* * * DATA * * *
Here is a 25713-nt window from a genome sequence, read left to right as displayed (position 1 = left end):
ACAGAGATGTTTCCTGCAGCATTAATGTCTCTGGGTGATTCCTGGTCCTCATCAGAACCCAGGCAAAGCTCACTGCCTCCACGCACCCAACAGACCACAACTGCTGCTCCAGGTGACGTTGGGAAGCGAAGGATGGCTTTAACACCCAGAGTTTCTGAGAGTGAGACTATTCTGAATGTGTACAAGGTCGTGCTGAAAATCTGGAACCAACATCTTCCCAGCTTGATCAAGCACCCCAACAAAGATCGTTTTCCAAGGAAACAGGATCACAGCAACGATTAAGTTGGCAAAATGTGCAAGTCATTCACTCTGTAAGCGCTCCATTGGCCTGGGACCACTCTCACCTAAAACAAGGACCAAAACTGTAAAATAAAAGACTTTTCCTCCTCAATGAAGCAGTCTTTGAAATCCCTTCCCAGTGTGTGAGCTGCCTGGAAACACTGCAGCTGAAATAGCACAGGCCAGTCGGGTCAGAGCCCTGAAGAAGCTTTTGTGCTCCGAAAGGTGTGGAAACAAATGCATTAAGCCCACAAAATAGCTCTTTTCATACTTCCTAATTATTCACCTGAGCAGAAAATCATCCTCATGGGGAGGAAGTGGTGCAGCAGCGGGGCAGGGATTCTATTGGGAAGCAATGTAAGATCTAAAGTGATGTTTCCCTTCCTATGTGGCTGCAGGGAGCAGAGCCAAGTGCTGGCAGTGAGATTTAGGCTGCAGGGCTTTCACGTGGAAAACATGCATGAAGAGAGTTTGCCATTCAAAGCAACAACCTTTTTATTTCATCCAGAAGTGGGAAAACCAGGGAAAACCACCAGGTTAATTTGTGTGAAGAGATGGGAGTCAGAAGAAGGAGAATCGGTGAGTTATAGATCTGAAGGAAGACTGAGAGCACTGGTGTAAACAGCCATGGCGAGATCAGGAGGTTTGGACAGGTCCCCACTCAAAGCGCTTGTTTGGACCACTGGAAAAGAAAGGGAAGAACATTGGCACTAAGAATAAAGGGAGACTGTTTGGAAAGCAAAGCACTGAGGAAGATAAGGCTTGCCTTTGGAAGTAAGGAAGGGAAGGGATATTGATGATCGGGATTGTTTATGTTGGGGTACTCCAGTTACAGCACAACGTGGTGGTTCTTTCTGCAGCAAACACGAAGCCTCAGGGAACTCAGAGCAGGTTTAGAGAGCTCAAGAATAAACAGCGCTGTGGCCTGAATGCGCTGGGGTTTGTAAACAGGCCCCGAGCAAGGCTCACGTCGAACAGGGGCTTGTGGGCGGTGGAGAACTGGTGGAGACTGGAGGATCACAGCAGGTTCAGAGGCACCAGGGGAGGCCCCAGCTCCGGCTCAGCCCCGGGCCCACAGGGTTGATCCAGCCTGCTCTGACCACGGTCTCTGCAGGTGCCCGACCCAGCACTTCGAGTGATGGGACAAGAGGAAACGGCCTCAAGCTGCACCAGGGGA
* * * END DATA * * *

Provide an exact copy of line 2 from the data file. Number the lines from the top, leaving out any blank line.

ACAGAGATGTTTCCTGCAGCATTAATGTCTCTGGGTGATTCCTGGTCCTCATCAGAACCCAGGCAAAGCTCACTGCCTCCACGCACCCAACAGACCACAACTGCTGCTCCAGGTGACGTTGGGAAGCGAAGGATGGCTTTAACACCCAGAGTTTCTGAGAGTGAGACTATTCTGAATGTGTACAAGGTCGTGCTGAAAATCTGGAACCAACATCTTCCCAGCTTGATCAAGCACCCCAACAAAGATCGTTTTCCAAGGAAACAGGATCACAGCAACGATTAAGTTGGCAAAATGTGCAAGTCATTCACTCTGTAAGCGCTCCATTGGCCTGGGACCACTCTCACCTAAAACAAGGACCAAAACTGTAAAATAAAAGACTTTTCCTCCTCAATGAAGCAGTCTTTGAAATCCCTTCCCAGTGTGTGAGCTGCCTGGAAACACTGCAGCTGAAATAGCACAGGCCAGTCGGGTCAGAGCCCTGAAGAAGCTTTTGTGCTCCGAAAGGTGTGGAAACAAATGCATTAAGCCCACAAAATAGCTCTTTTCATACTTCCTAATTATTCACCTGAGCAGAAAATCATCCTCATGGGGAGGAAGTGGTGCAGCAGCGGGGCAGGGATTCTATTGGGAAGCAATGTAAGATCTAAAGTGATGTTTCCCTTCCTATGTGGCTGCAGGGAGCAGAGCCAAGTGCTGGCAGTGAGATTTAGGCTGCAGGGCTTTCACGTGGAAAACATGCATGAAGAGAGTTTGCCATTCAAAGCAACAACCTTTTTATTTCATCCAGAAGTGGGAAAACCAGGGAAAACCACCAGGTTAATTTGTGTGAAGAGATGGGAGTCAGAAGAAGGAGAATCGGTGAGTTATAGATCTGAAGGAAGACTGAGAGCACTGGTGTAAACAGCCATGGCGAGATCAGGAGGTTTGGACAGGTCCCCACTCAAAGCGCTTGTTTGGACCACTGGAAAAGAAAGGGAAGAACATTGGCACTAAGAATAAAGGGAGACTGTTTGGAAAGCAAAGCACTGAGGAAGATAAGGCTTGCCTTTGGAAGTAAGGAAGGGAAGGGATATTGATGATCGGGATTGTTTATGTTGGGGTACTCCAGTTACAGCACAACGTGGTGGTTCTTTCTGCAGCAAACACGAAGCCTCAGGGAACTCAGAGCAGGTTTAGAGAGCTCAAGAATAAACAGCGCTGTGGCCTGAATGCGCTGGGGTTTGTAAACAGGCCCCGAGCAAGGCTCACGTCGAACAGGGGCTTGTGGGCGGTGGAGAACTGGTGGAGACTGGAGGATCACAGCAGGTTCAGAGGCACCAGGGGAGGCCCCAGCTCCGGCTCAGCCCCGGGCCCACAGGGTTGATCCAGCCTGCTCTGACCACGGTCTCTGCAGGTGCCCGACCCAGCACTTCGAGTGATGGGACAAGAGGAAACGGCCTCAAGCTGCACCAGGGGA